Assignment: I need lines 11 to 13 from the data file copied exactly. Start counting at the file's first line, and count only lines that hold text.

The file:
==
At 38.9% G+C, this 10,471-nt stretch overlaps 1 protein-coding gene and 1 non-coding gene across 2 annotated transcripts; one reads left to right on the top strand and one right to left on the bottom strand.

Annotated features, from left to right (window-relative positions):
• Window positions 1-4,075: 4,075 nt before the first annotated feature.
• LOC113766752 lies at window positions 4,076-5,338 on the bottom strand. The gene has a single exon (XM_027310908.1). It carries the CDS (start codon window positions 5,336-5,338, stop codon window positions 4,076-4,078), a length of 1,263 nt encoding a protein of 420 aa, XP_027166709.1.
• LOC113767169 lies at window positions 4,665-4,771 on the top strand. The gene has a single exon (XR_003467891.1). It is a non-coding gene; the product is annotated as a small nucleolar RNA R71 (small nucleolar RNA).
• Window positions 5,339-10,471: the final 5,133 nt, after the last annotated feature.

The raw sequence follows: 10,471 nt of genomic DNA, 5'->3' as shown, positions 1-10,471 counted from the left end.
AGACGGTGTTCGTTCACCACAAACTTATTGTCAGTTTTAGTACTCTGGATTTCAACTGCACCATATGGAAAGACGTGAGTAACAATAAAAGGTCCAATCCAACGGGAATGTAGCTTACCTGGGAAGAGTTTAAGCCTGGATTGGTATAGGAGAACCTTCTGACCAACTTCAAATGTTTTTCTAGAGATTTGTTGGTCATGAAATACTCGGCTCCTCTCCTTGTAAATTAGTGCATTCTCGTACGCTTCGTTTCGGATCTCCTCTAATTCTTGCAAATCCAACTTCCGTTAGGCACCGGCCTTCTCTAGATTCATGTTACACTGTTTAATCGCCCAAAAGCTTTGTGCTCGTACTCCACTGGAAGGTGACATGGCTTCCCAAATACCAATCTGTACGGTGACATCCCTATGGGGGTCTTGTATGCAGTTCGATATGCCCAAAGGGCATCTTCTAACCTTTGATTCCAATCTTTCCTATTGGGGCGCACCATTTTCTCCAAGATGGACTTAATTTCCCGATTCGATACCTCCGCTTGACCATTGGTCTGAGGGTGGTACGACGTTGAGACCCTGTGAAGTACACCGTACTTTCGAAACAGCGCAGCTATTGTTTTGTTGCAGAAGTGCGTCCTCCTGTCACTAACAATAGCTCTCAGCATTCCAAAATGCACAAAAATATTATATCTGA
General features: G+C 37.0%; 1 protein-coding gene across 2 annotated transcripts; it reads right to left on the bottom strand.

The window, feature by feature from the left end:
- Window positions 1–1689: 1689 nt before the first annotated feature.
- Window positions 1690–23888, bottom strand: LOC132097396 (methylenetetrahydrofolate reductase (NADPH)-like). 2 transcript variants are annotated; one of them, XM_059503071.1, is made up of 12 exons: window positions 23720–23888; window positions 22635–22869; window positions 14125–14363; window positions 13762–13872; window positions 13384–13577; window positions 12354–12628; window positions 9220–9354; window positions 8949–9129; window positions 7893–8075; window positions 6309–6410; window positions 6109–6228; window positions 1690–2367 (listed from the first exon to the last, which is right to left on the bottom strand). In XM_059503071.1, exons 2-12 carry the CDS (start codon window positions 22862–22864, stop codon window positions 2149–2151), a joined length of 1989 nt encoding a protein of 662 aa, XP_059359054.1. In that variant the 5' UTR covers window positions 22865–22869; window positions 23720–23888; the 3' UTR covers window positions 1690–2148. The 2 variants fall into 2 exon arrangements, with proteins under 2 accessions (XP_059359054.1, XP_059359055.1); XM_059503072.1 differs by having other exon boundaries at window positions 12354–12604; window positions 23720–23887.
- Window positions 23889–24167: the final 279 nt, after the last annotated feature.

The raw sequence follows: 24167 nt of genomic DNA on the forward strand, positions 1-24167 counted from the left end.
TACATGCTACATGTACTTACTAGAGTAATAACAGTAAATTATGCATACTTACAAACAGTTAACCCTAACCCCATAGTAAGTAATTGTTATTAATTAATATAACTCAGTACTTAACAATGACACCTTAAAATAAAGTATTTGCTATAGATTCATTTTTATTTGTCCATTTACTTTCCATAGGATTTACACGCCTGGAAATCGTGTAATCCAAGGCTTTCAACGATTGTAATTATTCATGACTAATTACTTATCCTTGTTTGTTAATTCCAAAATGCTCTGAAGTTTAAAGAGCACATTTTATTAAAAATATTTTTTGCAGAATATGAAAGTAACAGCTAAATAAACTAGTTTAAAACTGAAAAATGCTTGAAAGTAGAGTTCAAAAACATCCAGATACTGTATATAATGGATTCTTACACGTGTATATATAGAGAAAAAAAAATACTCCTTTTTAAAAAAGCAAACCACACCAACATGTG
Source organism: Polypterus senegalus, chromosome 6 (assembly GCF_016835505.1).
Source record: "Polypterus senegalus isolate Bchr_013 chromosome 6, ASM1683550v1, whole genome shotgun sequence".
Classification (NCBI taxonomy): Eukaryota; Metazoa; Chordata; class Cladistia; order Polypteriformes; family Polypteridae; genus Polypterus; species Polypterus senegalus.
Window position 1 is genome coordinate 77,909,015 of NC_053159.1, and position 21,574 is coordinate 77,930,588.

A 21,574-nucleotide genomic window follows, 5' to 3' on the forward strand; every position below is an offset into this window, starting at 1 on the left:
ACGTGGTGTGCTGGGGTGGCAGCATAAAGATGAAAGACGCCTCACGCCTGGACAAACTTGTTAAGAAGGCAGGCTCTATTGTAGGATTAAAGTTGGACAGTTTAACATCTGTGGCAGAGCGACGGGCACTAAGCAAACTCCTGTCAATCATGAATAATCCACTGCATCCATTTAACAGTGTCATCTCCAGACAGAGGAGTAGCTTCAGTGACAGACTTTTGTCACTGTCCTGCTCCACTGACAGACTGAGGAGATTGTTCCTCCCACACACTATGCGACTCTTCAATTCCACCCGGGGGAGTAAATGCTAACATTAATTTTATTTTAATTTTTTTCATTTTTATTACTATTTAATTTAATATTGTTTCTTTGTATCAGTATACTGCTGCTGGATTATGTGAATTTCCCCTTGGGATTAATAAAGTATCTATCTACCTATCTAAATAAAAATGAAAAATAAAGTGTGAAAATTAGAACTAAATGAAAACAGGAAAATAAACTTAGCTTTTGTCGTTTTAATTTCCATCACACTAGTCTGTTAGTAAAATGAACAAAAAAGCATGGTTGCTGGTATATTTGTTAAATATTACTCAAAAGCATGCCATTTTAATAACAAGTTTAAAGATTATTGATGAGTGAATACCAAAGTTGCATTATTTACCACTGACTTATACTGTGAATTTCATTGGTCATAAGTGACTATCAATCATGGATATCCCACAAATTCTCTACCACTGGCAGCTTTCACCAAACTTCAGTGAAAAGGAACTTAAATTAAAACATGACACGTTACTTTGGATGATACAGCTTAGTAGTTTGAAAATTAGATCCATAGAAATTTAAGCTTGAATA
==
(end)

- Window positions 1–1689: 1689 nt before the first annotated feature.
- Window positions 1690–23888, bottom strand: LOC132097396 (methylenetetrahydrofolate reductase (NADPH)-like). 2 transcript variants are annotated; one of them, XM_059503071.1, is made up of 12 exons: window positions 23720–23888; window positions 22635–22869; window positions 14125–14363; window positions 13762–13872; window positions 13384–13577; window positions 12354–12628; window positions 9220–9354; window positions 8949–9129; window positions 7893–8075; window positions 6309–6410; window positions 6109–6228; window positions 1690–2367 (listed from the first exon to the last, which is right to left on the bottom strand). In XM_059503071.1, exons 2-12 carry the CDS (start codon window positions 22862–22864, stop codon window positions 2149–2151), a joined length of 1989 nt encoding a protein of 662 aa, XP_059359054.1. In that variant the 5' UTR covers window positions 22865–22869; window positions 23720–23888; the 3' UTR covers window positions 1690–2148. The 2 variants fall into 2 exon arrangements, with proteins under 2 accessions (XP_059359054.1, XP_059359055.1); XM_059503072.1 differs by having other exon boundaries at window positions 12354–12604; window positions 23720–23887.
- Window positions 23889–24167: the final 279 nt, after the last annotated feature.